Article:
Optimising Inspection and Measurement Through DFI
While the above points are highly relevant, the concept of DFI isn’t just about avoiding unnecessary costs and delays. Adopting DFI principles (see below) in the development of a new medical device product can also improve and optimise inspection processes.
For example, automation could be introduced into the inspection process or inspection rates could be maximised. These things might not be possible if metrology is only considered in the latter project stages.
DFI Best Practices
- Consider inspection early – the starting point when adopting DFI is to consider metrology and inspection as early in the design process as possible, just as manufacturing expertise is often called upon in design stages.
- Maintain a focus on metrology – it is then beneficial to refer to metrology experts as the project moves through the design phases, up to and including the point where the design is approved and passed to the manufacturing team.
- Final decisions and advice – metrology experts should then provide final advice to manufacturing teams – advice that is enhanced because of ongoing involvement in the project. This can help the manufacturing team get a deeper understanding of drawing specifications, particularly in relation to geometric dimensioning and tolerancing.
- Optimise workflows and inspection processes – the final element is to pull everything together to create and optimise the metrology and inspection workflows and processes for the new product.
There is one final point to consider here. Even in situations where DFI is not implemented during the design phase, many measurement and inspection challenges can be overcome by engaging metrology experts to conduct drawing reviews with manufacturing teams.
However, the best results are achieved through the adoption of DFI principles.
Benefits of DFI
- Faster and more accurate inspection processes during full-scale production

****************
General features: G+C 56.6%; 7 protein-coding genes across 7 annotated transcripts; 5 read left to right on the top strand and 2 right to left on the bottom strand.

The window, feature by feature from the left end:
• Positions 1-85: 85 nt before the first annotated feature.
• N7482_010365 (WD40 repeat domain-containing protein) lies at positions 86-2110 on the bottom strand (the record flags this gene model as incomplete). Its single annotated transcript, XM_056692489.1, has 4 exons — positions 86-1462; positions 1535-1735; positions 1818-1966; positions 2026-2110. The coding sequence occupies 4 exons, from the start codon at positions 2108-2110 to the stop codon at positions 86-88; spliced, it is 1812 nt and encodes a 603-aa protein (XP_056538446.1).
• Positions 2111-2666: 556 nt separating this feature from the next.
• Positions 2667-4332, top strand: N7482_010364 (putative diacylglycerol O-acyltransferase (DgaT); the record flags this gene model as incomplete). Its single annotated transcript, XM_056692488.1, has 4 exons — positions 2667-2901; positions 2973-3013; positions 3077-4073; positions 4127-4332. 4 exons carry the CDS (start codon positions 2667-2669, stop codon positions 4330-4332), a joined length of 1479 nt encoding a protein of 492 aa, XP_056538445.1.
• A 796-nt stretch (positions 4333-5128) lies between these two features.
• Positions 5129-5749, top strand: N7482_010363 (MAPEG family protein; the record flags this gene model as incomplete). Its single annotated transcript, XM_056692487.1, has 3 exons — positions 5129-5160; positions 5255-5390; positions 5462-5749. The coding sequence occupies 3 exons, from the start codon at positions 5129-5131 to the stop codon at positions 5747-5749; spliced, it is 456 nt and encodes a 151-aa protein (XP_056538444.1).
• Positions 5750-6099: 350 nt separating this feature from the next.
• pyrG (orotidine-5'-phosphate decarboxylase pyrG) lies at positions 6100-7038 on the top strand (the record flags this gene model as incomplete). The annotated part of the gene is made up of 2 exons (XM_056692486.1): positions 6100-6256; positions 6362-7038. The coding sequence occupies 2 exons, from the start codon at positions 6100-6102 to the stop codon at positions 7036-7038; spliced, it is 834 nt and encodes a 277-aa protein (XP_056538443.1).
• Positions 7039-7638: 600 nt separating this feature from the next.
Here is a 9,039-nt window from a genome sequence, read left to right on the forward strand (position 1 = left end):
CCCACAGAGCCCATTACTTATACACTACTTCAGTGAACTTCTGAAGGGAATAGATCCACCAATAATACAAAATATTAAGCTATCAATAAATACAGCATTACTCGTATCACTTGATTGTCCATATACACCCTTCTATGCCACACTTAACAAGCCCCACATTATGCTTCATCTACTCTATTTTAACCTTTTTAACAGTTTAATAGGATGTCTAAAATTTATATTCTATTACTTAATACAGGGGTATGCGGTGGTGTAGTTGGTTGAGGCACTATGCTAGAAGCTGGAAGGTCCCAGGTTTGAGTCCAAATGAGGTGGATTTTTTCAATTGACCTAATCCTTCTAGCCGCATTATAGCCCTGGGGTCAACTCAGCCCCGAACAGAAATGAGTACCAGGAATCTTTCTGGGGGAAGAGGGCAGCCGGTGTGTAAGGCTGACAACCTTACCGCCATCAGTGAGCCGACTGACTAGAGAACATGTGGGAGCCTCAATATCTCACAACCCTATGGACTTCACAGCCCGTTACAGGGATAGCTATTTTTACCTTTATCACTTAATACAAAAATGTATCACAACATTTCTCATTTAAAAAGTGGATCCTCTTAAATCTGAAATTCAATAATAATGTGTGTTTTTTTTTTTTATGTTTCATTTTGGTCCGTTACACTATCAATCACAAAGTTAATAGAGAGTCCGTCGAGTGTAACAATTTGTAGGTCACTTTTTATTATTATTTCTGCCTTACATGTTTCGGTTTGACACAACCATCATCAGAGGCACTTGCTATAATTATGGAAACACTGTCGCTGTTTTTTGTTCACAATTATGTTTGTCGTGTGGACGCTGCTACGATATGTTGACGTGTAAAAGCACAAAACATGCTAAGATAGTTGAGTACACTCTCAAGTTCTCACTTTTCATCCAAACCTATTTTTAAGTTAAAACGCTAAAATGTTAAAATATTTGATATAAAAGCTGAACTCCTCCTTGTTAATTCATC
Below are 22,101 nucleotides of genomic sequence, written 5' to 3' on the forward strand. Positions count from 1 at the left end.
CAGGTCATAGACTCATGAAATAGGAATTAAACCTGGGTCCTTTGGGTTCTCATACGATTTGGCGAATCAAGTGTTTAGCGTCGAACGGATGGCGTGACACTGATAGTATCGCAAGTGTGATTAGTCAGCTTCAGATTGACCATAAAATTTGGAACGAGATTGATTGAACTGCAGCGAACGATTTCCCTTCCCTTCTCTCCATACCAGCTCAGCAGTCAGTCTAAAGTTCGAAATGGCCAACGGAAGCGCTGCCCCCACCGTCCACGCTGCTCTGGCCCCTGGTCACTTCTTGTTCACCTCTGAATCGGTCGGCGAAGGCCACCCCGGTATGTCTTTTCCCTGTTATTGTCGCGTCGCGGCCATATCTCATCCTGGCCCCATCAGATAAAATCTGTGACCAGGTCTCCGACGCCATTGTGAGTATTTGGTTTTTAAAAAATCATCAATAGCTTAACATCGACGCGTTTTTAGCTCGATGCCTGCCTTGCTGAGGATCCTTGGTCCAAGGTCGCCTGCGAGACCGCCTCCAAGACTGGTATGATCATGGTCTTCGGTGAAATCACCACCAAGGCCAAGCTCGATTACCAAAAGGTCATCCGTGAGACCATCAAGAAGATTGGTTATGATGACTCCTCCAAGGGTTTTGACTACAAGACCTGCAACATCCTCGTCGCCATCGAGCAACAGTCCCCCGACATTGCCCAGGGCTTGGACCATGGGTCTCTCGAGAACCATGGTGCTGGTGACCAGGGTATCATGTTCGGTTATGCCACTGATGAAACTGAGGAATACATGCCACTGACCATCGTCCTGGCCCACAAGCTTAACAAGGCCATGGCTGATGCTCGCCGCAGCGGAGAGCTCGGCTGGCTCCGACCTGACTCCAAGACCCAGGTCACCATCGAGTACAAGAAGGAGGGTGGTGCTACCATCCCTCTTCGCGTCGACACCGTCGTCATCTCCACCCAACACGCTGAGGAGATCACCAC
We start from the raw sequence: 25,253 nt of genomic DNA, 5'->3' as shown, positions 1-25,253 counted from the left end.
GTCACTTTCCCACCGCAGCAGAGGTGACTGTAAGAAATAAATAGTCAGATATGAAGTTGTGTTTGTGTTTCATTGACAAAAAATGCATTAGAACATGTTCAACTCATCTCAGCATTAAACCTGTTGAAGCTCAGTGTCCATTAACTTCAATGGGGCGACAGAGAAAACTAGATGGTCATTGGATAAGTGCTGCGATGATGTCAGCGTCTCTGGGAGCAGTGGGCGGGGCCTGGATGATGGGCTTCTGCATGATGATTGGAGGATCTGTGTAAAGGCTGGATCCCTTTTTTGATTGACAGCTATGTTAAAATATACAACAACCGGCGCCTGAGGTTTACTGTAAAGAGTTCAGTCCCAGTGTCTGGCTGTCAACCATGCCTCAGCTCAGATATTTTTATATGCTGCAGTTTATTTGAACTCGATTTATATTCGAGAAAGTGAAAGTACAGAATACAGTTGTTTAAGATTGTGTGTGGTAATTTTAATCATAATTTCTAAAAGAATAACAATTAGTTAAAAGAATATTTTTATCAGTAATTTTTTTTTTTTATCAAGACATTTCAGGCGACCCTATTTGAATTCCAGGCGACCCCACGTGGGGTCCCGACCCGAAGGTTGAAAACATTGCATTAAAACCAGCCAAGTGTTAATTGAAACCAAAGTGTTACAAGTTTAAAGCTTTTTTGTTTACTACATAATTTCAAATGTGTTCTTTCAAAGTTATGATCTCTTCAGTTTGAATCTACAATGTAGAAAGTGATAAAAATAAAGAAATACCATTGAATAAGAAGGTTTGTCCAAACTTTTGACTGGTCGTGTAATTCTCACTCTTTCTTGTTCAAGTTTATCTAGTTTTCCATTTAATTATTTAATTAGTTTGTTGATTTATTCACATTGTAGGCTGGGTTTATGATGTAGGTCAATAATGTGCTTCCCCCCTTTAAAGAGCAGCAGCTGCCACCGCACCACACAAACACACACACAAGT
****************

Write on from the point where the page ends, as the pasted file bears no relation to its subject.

- Improved compliance
- Less re-work during product development, especially in the costly latter stages
- Optimised use of metrology and inspection equipment
- Eliminates unnecessary capital expenditure (by identifying elements that will need new instruments to be inspected so those elements can be altered)
- Faster return on investment
Conclusion: Eliminating Avoidable Costs, Reducing Risks, and Optimising Processes
To maximise the success of a medical device product development project, you need the following four elements:
- Product design excellence
- Smooth regulatory compliance
- Optimised manufacturability
- Fast, accurate, and effective inspection
DFI is only one part of achieving the above four-part objective, but it should not be overlooked. By adopting DFI best practices, you can eliminate risks and costs associated with design changes for inspection reasons. You can also make sure your inspection processes are fully optimised, i.e., where inspection processes help to improve production line productivity, throughput, OEE, and the streamlining of product distribution to all global markets. To find out more about implementing DFI in your medical device product development project, please contact us at Verus Metrology today.